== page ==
Great post Russ. I lost touch with most of my Army friends as well. I think I'm going to drop a line right now to the one guy whose email address I still have.

It has been my experience that, no matter whether one liked or disliked being in the military, it is an experience that one never forgets.

BTDT. In my case it was the Marines & a mitral valve prolapse that MEPS didn't want to pay for an echocardiogram to check out. They cleared me after just the stress test. The folks at MCRD San Diego were less than happy about that...

I've read only a few of your "Blogs" which grasped my attention or I wouldn't be posting. If you could do it all again would you have wanted to learn a different language? (I'm debating...)

The language I really wanted to learn was German, but the major reason I wanted to do so also held true for Korean: I could be stationed in a country where the language was spoken, and I'd have a chance to use it every day. So as it turned out, I was quite happy with Korean, even though I didn't really expect that would be my language.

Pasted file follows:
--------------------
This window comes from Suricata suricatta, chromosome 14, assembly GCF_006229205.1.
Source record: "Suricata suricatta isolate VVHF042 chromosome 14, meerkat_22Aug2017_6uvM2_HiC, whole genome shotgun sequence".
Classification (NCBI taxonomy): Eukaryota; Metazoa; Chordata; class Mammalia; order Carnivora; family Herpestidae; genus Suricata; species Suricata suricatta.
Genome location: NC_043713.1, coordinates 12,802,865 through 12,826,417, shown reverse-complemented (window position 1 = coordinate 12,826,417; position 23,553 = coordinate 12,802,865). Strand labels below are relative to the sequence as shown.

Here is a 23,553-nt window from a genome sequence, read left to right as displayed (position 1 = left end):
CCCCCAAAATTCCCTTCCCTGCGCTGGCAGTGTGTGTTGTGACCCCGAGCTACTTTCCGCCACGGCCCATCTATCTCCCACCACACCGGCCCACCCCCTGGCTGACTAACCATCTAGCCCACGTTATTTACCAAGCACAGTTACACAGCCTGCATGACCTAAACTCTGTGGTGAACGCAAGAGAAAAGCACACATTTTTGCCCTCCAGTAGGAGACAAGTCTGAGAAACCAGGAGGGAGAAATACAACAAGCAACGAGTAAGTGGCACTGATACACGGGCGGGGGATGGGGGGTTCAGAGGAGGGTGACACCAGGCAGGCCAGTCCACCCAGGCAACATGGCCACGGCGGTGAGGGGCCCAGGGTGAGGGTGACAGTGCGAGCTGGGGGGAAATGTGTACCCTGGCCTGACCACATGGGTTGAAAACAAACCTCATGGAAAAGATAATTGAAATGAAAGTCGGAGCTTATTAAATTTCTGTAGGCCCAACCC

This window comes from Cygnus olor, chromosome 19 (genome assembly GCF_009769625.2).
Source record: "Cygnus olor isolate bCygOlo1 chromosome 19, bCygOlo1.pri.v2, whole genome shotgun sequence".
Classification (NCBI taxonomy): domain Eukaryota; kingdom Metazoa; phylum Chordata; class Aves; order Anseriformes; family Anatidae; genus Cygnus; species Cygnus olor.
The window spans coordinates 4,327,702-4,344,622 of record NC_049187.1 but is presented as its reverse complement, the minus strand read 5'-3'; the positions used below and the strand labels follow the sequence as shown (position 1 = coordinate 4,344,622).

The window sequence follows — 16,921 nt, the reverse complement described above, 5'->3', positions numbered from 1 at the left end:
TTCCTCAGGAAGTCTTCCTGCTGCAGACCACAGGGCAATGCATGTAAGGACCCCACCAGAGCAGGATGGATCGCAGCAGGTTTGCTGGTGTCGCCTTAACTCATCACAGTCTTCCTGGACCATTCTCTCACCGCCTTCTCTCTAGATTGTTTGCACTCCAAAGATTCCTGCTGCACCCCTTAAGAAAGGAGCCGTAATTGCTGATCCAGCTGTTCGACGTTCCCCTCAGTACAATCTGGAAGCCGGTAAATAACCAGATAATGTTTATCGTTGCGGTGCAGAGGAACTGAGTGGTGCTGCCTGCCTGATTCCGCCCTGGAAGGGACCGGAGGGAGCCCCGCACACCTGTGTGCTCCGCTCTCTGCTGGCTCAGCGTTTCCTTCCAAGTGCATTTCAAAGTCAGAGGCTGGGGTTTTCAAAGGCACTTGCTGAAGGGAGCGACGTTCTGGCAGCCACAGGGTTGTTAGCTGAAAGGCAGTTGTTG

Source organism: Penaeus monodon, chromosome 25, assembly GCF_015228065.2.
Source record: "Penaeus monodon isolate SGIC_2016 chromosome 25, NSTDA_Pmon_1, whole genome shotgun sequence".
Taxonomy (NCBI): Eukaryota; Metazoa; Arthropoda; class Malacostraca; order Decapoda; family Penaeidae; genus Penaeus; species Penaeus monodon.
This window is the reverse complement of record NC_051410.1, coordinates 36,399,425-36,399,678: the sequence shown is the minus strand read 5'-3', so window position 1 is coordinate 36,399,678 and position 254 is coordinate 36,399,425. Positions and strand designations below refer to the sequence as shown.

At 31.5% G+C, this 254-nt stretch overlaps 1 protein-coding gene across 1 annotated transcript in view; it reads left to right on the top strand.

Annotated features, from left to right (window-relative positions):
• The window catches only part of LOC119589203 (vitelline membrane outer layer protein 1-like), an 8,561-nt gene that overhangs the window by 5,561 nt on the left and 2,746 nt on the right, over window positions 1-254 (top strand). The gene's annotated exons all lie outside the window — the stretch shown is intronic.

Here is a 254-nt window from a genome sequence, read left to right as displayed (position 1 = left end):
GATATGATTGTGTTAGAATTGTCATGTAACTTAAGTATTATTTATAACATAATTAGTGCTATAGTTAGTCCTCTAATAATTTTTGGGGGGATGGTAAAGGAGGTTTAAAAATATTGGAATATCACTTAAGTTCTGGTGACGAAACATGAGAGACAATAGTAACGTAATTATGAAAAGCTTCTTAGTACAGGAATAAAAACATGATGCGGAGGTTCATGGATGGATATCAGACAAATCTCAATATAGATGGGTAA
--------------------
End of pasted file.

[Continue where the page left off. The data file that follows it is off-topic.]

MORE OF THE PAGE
Back then (it might be the same these days, I don't know) if you qualified for language school, you got to fill out a wish-list of languages. If the Army's needs coincided with your wishes, you could end up with the language you wanted. However, they also take into account your language aptitude test scores. If you barely passed the test, you don't get one of the harder languages like Chinese, Korean or Arabic. If you do very well on it, you don't get an easy language like Dutch or French.

Considering the job I had, I didn't have the opportunity to learn Japanese or Dutch, the only other languages in which I had any particular interest. The Army doesn't listen in on the conversations of our allies - we were too busy listening to the Russians (etc.) back then.

Of course, if a person is in a different job (public affairs, for instance) then there are opportunities to learn other languages.

I hope that helps.

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This page contains a single entry by Russ published on February 6, 2006 12:18 PM.